Every occupation, it appears, has its difficult side. When I have been presented with a tricky situation, I have often thought how much simpler it would be to chuck the job of medicine and go back to the land—sowing the seed and reaping the harvest. No tough choices; simply accepting what nature throws your way.
But then I am reminded how farmers must deal with water contamination, drought, controversy over genetically modified seeds and genetically modified food, foot-and-mouth disease, and BSE. Most fickle of all, primary producers must accept trends in consumer tastes. Sometimes this is easy to do, but often it is not—I’m reminded of the bumper sticker on the back of a cattle train in the Northern Territory of Australia, which gently suggests “Eat More Beef, You Bastards!” Accepting what nature throws your way is easy in theory, but tough in practice.
In the past few months, virtually everyone involved in health care delivery has been faced with dilemmas of one kind or another, and many remain unresolved. The ultimate in manipulation strategies—partial or complete withdrawal of services—has been resorted to by physicians, by nurses, and by members of the Health Sciences Association, with variable effect. It is surely inconceivable that those who withdraw services do so without enormous soul-searching, knowing that they may expect a hostile response from the general population and charges of unprofessionalism from the government. In most cases, withdrawal of services is nothing more than a gesture signaling frustration, and it is the response of others to the withdrawal that provokes defiance and a militant attitude. Keeping rhetoric to a minimum, in an atmosphere of reason, is critical for resolution of such dilemmas.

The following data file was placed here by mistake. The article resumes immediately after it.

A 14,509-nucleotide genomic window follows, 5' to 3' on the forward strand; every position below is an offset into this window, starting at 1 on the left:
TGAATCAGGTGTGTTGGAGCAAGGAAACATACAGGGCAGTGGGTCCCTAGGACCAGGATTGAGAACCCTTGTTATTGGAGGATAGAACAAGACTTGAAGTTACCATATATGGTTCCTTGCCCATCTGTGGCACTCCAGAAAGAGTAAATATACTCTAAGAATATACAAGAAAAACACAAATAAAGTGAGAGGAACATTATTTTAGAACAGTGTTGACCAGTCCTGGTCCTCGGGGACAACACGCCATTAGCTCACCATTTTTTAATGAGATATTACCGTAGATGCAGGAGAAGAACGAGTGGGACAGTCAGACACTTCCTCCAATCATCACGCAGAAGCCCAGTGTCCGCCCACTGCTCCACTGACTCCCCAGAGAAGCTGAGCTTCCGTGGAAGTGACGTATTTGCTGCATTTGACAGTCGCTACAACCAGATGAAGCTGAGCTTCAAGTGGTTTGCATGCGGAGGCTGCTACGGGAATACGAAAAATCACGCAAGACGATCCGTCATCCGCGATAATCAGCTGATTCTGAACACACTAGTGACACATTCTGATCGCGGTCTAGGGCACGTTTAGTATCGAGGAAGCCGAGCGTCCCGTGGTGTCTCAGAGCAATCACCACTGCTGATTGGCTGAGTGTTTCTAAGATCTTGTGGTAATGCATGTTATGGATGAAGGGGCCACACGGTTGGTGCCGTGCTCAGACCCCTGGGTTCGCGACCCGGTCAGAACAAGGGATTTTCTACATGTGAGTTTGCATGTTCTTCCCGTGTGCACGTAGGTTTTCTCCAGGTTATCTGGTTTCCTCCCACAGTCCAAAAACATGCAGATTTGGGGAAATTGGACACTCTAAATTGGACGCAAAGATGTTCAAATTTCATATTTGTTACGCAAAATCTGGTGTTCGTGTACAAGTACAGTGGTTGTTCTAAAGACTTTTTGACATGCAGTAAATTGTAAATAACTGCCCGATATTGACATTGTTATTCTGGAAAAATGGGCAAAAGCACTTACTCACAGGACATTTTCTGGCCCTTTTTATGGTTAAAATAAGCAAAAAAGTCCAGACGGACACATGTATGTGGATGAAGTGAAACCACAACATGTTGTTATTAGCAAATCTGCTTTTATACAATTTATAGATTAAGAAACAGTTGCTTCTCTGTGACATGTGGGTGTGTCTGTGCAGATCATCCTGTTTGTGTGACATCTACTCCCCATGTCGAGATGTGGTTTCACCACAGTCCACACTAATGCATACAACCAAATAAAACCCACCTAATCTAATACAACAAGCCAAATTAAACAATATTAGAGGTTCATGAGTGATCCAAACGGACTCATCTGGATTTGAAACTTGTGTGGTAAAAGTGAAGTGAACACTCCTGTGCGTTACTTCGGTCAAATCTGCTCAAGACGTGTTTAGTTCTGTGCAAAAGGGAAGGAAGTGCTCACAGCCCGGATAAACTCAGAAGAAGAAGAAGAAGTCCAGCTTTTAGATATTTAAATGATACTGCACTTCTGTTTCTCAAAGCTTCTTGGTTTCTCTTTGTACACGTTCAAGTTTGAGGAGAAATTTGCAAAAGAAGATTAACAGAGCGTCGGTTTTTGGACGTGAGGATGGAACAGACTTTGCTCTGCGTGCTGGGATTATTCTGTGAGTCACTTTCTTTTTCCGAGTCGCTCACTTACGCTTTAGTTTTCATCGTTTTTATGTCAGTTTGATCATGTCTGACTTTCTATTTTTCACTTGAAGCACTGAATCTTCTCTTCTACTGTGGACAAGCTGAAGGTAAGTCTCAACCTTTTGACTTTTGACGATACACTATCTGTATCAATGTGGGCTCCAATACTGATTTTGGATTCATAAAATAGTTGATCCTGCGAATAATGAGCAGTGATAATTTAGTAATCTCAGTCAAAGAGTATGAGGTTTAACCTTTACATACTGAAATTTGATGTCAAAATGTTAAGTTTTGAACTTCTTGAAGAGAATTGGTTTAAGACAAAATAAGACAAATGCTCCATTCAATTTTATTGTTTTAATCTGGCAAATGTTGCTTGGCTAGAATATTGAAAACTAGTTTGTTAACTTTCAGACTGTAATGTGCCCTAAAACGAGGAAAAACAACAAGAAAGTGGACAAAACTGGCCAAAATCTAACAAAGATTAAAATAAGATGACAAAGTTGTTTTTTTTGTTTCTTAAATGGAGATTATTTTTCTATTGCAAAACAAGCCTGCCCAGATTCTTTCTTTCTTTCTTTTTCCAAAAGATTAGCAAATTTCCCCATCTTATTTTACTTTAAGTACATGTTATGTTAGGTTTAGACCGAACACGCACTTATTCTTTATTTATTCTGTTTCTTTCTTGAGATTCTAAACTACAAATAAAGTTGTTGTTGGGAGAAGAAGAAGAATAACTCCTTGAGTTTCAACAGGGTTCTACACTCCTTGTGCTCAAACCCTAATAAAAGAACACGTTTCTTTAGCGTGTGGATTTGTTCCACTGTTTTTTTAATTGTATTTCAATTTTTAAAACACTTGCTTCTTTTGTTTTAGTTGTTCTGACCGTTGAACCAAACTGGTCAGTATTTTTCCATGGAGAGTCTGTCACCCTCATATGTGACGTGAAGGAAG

In resolving dilemmas in medicine, we can usefully apply a number of strategies based on the cardinal principles of bioethics. It seems to me that these principles should also be considered in trying to resolve our struggles with resources and remuneration—so that we maintain civility and remember the big picture. They won’t necessarily resolve the problem, but they do help direct any discussion to where a resolution might be found.
The principle of autonomy has governed the direction taken by most democratic societies, and being Canadian implies that we are free to do whatever we want—including determining how and where we obtain medical care. Being a Canadian physician implies having professional freedom, although there is a fine line between self-determination and selfishness. Beneficence is the reason why the medical profession exists, although Hippocrates insisted that non-maleficence should take precedence over our wish to do good things for others. Each of these principles can be seen to have some relevance to delivering health care.
The fourth principle, justice, is not only relevant to health care delivery, but also contentious. The concept of justice in health care delivery implies that all participants in a society will be treated equally and with consideration of the effects of delivery on providers and consumers. Without thinking too hard about this, the current dissatisfaction with the Canadian system arises from a sense of injustice on both sides of the system.
Autonomy, beneficence, and non-maleficence are areas in which we don’t want to see change. We want to do what’s right. But problems in the area of justice suggest that the system (the Canada Health Act) must be revised. I never thought that I would be saying that—and it seems like I’m not the only one saying it.
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